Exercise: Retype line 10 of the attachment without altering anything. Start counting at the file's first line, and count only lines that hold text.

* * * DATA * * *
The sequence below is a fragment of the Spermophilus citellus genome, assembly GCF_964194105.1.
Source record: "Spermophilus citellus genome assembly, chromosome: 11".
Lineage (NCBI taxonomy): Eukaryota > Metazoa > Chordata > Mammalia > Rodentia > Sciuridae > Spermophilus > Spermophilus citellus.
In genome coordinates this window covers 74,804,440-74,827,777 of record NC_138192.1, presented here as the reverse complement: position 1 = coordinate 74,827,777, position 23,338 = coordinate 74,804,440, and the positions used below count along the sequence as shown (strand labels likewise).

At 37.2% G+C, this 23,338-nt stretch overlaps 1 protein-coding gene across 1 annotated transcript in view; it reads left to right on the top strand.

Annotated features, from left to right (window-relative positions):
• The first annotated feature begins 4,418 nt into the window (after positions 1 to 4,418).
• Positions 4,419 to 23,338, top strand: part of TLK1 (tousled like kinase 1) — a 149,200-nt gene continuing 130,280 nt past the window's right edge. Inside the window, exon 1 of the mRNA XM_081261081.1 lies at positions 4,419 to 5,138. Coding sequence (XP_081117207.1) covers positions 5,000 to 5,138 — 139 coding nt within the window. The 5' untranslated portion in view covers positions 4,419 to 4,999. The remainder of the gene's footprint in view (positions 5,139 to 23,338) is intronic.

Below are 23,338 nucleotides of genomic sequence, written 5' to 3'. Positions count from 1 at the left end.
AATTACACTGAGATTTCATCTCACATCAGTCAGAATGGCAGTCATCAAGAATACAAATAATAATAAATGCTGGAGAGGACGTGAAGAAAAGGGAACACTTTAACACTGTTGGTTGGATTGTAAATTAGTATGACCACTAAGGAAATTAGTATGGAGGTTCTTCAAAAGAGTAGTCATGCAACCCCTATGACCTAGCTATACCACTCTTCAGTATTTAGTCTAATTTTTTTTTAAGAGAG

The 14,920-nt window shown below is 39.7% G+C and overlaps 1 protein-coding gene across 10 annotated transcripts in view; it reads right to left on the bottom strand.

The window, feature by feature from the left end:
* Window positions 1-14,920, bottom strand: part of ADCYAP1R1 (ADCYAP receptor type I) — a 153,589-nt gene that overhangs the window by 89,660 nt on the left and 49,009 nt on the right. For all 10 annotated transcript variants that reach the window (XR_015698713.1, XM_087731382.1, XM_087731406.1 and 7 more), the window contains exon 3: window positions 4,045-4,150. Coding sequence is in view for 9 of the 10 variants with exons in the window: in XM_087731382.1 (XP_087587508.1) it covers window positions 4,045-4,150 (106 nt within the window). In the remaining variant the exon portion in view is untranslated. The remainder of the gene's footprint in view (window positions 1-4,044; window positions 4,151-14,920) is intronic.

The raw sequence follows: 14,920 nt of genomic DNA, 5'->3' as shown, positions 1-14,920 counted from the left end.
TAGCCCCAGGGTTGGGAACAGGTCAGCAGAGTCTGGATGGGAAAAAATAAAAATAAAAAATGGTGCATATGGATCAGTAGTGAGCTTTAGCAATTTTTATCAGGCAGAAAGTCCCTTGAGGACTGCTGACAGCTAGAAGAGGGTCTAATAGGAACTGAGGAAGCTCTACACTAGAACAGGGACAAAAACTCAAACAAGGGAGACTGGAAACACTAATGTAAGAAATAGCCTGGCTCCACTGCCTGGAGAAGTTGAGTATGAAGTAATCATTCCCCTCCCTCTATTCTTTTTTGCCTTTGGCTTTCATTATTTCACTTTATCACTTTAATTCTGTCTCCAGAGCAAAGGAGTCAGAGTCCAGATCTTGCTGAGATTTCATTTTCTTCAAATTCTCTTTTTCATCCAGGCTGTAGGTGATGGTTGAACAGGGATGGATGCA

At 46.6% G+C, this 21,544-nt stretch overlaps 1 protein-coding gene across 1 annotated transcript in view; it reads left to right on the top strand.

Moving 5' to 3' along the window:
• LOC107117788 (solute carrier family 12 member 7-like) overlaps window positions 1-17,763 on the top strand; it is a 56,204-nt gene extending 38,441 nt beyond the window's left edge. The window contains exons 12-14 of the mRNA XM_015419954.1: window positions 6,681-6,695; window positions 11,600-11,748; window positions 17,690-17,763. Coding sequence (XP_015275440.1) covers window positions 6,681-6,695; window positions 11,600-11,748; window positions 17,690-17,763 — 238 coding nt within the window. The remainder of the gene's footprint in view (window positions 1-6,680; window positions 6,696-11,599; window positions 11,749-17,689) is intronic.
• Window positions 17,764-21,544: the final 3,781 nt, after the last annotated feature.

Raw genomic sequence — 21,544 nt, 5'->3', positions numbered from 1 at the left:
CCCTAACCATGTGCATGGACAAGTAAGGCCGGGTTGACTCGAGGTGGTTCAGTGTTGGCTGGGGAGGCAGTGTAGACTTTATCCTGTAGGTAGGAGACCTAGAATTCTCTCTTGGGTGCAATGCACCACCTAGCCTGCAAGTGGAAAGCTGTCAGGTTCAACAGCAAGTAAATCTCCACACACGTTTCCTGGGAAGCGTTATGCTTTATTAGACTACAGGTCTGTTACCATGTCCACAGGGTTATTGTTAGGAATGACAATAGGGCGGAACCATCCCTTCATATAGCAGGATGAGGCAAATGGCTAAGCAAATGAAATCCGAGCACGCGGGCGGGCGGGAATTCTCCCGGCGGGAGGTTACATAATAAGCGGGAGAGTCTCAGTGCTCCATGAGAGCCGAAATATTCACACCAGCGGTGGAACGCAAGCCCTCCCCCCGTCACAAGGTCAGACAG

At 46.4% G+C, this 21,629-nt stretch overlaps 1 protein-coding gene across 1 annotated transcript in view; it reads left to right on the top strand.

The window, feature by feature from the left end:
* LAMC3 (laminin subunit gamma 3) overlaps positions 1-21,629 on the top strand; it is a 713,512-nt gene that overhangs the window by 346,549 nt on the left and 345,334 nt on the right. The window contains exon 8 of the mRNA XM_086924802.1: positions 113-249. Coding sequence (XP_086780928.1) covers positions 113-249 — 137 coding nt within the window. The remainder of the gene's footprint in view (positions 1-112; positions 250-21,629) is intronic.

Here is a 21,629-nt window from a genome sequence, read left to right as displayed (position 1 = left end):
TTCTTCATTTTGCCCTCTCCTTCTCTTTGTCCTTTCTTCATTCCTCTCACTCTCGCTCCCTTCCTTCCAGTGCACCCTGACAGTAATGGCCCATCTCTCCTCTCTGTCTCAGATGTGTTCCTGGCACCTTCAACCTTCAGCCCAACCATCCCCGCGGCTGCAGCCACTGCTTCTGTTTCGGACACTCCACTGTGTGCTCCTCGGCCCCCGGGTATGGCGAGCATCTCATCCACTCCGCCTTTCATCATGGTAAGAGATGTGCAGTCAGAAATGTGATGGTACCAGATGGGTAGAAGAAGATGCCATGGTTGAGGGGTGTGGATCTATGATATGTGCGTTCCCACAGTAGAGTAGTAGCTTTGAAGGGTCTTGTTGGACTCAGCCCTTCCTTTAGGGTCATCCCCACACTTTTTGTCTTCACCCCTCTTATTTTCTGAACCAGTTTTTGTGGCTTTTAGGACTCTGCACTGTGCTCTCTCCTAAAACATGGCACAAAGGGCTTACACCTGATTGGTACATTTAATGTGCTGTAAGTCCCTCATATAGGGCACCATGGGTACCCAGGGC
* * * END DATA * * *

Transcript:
AATTACACTGAGATTTCATCTCACATCAGTCAGAATGGCAGTCATCAAGAATACAAATAATAATAAATGCTGGAGAGGACGTGAAGAAAAGGGAACACTTTAACACTGTTGGTTGGATTGTAAATTAGTATGACCACTAAGGAAATTAGTATGGAGGTTCTTCAAAAGAGTAGTCATGCAACCCCTATGACCTAGCTATACCACTCTTCAGTATTTAGTCTAATTTTTTTTTAAGAGAG